The Supreme Court while stressing upon the need for a proper balance between sustainable development and environmental protection has appealed to the legislature, the executive, and policymakers to make necessary provisions for carrying out environmental impact assessment studies before permitting urban development.

The Bench of Justice B.R. Gavai and Justice B.V. Nagarathna while allowing the appeal filed by the Resident’s Welfare Association held, “… we observe that it is high time that the Legislature, the Executive and the Policy Makers at the Centre as well as at the State levels take note of the damage to the environment on account of haphazard developments and take a call to take necessary measures to ensure that the development does not damage the environment. It is necessary that a proper balance is struck between sustainable development and environmental protection. We therefore appeal to the Legislature, the Executive and the Policy Makers at the Centre as well as at the State levels to make necessary provisions for carrying out Environmental Impact Assessment studies before permitting urban development.”

The Bench made the observations while prohibiting fragmentation or apartmentalization of residential units in phase-I of Chandigarh, saying it will injure the "Lungs" of the city as conceptualised by French architect Le Corbusier who had designed it.

The Court quoted India’s first Prime Minister Jawaharlal Nehru who while laying down the founding principles of a new city for the Capital of the State of Punjab said, “Let this be a new town, symbolic of freedom of India unfettered by the traditions of the past…an expressions of the nation’s faith in the future”.

Senior Advocate P.S. Patwalia appeared on behalf of the appellants while ASG K.M. Natraj and Senior Advocate Kapil Sibal appeared for the respondents.

Facts –

In the year 2001, the Administrator, UT of Chandigarh, in exercise of powers conferred under Sections 5 and 22 of the 1952 Act, framed the Chandigarh Apartment Rules, 2001 (hereinafter referred to as “the 2001 Rules”). By virtue of the 2001 Rules, even in case of single residential units, it was permissible to sub¬divide it into more than one apartment. The citizens of UT of Chandigarh vehemently opposed the construction of apartments, which according to them, had the effect of destroying the character of the city.

Since, in spite of its specific stand, Chandigarh Administration was not taking any steps to prevent fragmentation/apartmentalisation of single dwelling units, an appeal was filed before the Apex Court.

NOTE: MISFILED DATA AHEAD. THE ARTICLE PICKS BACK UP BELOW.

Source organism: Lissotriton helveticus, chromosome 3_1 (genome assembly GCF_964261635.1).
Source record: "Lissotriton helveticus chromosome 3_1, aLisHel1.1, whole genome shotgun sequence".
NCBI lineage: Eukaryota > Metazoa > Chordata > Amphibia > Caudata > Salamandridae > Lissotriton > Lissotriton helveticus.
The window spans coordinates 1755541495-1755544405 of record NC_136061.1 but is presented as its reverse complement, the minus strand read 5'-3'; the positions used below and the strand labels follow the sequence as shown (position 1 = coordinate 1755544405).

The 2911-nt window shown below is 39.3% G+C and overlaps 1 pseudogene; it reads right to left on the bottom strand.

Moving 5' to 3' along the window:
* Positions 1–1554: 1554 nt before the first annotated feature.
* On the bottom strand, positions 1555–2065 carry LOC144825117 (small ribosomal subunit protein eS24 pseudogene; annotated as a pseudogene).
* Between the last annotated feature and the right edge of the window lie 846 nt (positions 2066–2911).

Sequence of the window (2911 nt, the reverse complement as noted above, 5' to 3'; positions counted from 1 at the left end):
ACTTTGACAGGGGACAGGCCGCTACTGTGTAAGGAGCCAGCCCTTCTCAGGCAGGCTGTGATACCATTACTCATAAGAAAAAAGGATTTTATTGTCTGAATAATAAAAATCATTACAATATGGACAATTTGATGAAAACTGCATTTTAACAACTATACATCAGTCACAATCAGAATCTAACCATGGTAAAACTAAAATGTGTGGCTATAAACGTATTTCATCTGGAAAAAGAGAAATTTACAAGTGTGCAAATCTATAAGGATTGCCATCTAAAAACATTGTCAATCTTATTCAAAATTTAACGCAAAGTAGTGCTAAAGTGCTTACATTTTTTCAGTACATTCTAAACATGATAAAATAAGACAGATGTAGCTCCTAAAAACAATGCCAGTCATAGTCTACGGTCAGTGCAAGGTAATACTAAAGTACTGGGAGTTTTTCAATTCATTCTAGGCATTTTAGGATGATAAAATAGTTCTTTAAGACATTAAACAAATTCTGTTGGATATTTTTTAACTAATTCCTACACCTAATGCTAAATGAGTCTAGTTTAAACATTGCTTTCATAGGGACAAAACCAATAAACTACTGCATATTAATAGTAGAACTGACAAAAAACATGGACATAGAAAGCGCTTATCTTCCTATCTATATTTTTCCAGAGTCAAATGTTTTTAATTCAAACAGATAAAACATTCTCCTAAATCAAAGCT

The Supreme Court noted, “Chandigarh has been envisaged as an administrative city with hierarchical distribution of population being such, that the population density in the northern sectors is low, which increases towards the southern sectors. Chandigarh has been planned as a low¬rise city, and has been so developed that even after sixty years of its inception, it retains the original concept to a large extent. This is how the concept of this “beautiful city” was born.”

It was also noted by the Court that phase-I was designed for low-rise plotted development for a total population of 1,50,000 and phase-II sectors were to have a much higher density as compared to phase-I sectors.

The Court further observed, “In the year 2009, a Committee for Chandigarh Master Plan, 2031 (for short, “CMP¬2031”) came to be constituted. In the year 2010, a Committee of Experts (for short, “Expert Committee”) came to be constituted to look at both the original concept of the city of Chandigarh as well as the maintenance of important heritage buildings in the UT of Chandigarh.”

The Court said that a perusal of the CMP¬2031 itself would reveal that the Expert Committee observes that Chandigarh’s inscription on UNESCO’s World Heritage list would bring many benefits as the city would join a select list of other modern cities/urban areas currently inscribed on it.

The Court further said, “In our view, in this background, providing something which would adversely affect the heritage status of the Le Corbusier Zone, without the approval of the Heritage Committee, would not be permissible.”

It was further observed by the Court that in spite of various changes, Lucio Costa’s Pilot Project (Plano Piloto) still remains preserved.

The Court asserted, “We find that similar steps need to be taken by the Chandigarh Administration as well as the Government of India for protecting the heritage status of Le Corbusier’s Chandigarh.”

Accordingly, the Court allowed the appeal.

Cause Title- Resident’s Welfare Association and Another v. The Union Territory of Chandigarh and Others

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